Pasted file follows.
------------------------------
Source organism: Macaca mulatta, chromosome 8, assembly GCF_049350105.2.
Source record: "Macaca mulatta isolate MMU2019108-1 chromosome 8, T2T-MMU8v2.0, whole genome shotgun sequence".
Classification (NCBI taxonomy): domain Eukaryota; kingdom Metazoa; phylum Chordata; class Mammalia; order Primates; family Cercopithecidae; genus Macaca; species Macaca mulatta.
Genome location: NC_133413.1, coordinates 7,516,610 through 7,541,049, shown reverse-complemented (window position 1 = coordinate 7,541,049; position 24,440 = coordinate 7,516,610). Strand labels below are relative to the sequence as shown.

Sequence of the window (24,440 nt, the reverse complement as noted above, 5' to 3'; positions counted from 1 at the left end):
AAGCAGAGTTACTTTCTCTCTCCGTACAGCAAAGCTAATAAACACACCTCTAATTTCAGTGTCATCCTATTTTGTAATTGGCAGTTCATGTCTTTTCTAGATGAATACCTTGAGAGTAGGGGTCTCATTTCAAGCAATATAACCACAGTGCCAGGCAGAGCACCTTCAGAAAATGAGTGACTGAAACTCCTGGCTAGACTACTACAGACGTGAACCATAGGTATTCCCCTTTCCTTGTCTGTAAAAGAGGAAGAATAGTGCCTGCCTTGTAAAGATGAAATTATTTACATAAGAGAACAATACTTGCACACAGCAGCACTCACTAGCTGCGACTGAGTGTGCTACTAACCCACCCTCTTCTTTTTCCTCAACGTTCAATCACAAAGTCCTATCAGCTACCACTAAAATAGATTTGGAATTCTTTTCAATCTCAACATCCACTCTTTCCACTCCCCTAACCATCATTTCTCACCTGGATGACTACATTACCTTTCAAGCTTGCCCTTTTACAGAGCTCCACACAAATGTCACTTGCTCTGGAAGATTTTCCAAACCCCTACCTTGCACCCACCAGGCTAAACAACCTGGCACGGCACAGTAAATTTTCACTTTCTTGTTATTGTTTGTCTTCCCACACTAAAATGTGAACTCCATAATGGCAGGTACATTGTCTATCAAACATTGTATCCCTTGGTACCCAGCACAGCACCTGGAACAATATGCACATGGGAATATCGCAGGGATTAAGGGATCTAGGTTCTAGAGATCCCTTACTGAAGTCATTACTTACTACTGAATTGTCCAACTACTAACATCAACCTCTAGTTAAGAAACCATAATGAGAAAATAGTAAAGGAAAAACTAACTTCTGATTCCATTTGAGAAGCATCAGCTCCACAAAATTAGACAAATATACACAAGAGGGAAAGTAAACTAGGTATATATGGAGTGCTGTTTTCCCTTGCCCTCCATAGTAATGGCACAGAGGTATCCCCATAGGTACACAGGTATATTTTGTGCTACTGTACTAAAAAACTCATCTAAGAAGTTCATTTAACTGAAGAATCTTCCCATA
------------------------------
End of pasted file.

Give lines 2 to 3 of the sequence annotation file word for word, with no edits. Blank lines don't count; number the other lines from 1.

Source record: "Macaca mulatta isolate MMU2019108-1 chromosome 8, T2T-MMU8v2.0, whole genome shotgun sequence".
Classification (NCBI taxonomy): domain Eukaryota; kingdom Metazoa; phylum Chordata; class Mammalia; order Primates; family Cercopithecidae; genus Macaca; species Macaca mulatta.